So what does this have to do with me? I am somewhat of a traditionalist, and would like to see the Hugos returned to their former glory. It's never going to happen as long as the CHORFs run the show, and so the fresh blood that Sad Puppies, Rabid Puppies, and similar efforts by Mary Robinette Kowal is important, as is the return of older, bitter fans like me who for a long time haven't felt too welcome at SF conventions. Maybe we can open up Worldcon to the wider world of geek culture and leave the CHORFs muttering angrily into their bottles of Ensure on the sidelines. Maybe we'll fail and things will continue as they have been in the last few years. But damn it, we have to at least TRY.

*The literary SF convention that replaced Disclave after the latter's unfortunate demise.
**He was expelled by SFWA, apparently in violation of their own bylaws, for quoting N.K. Jemisin to expose her as the racist asshole she is.


( 7 comments — Leave a comment )
Apr. 15th, 2015 05:28 pm (UTC)
I've been attending cons about as long as you have. I went to one Worldcon--LoneStarCon two years ago. Which drew me into internet discussions of "Why is Worldcon dying and how can we help it?" My suggestion was to hand the Worldcon mantle to a megacon such as Dragoncon or SDCC. The old guard hated the idea. We're seeing why now.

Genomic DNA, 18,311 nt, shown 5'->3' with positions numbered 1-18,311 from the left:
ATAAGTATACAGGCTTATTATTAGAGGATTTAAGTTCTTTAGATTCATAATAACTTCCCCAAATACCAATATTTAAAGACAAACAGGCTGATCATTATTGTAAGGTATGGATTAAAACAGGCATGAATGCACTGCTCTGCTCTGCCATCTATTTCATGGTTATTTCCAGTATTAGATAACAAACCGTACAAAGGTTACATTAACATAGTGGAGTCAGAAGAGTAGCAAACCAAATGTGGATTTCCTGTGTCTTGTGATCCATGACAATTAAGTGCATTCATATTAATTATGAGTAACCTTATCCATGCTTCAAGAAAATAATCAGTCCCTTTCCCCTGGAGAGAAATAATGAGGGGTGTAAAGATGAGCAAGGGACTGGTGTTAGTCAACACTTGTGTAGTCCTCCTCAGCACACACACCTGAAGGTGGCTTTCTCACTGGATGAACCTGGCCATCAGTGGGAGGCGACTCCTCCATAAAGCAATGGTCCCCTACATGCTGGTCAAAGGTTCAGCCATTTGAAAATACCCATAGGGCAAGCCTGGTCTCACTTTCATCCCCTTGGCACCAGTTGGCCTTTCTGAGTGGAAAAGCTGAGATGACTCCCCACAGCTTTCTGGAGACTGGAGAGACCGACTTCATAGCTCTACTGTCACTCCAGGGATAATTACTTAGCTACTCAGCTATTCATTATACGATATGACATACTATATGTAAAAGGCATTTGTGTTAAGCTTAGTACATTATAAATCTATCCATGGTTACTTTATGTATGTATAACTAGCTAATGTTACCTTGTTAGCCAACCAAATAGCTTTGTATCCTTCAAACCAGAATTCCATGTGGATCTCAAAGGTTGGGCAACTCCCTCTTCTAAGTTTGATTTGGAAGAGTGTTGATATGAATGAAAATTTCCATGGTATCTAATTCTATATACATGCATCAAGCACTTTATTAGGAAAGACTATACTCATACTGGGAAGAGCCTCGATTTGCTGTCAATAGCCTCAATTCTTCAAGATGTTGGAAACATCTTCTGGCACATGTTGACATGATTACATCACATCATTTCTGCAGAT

I suspect the Hugo kerfuffle might be the saving of Worldcon. With enough extra funds they can sponsor stuff to bring in new people.
Apr. 16th, 2015 04:13 am (UTC)
Who knows? We may ultimately have a Sad Puppies bid to put a Worldcon in Salt Lake City and invite Larry Correia as GoH. >:)

I've been to two Worldcons (Discon II was my first con period, and I went to Constellation in 1983) and am mulling over MidAmericon II, which is on the 40th anniversary of the first MidAmericon - I had a membership, and a promised introduction to GoH Robert Heinlein, but my parents weren't so keen on letting their teenage son bus it cross-country to hang out with several thousand SF fans. Looking back, they were probably right to be wary. In the middle, I've been to a fair number of literary SF, geek culture, and anime conventions, and I have to say I prefer the anime conventions. Less obnoxious politics on the part of the staff and membership, for one thing.

Edited at 2015-04-16 04:17 am (UTC)
Apr. 16th, 2015 06:35 am (UTC)
I worked an anime con (GMing). My main reaction was "does your mother know you're dressed like that?" That's NOT the reaction I was having at Worldcon.

I could see Salt Lake Comic Con taking Worldcon under its wing. A pure Puppies bid . . . I think it would make the past two weeks' drama pale.
Apr. 17th, 2015 03:39 am (UTC)
Don't lie - you'd enjoy watching all the heads explode if Salt Lake City won the bid. :)

Anime conventions...they're a not always successful blend of American geek culture with Japanese culture, with a lot of awkwardness, as you've observed. If there's still costuming at Worldcon, I suspect it's much more G-rated.
Apr. 17th, 2015 05:07 pm (UTC)
Probably . . . but my head explosion buffer is full right now.
Apr. 19th, 2015 03:06 pm (UTC)
I can't really go to cons now, but thanks for letting me know that voting members get e-copies of most of the workers.

That's worth it for me.
Apr. 19th, 2015 03:11 pm (UTC)
It varies from year to year depending on the whims of the publishers, and sometimes the authors. Michael Flynn made his nominated short story "In The Stone House" available online ,and I am remiss in not posting a link for it. One of the things on the to-do list for today.
( 7 comments — Leave a comment )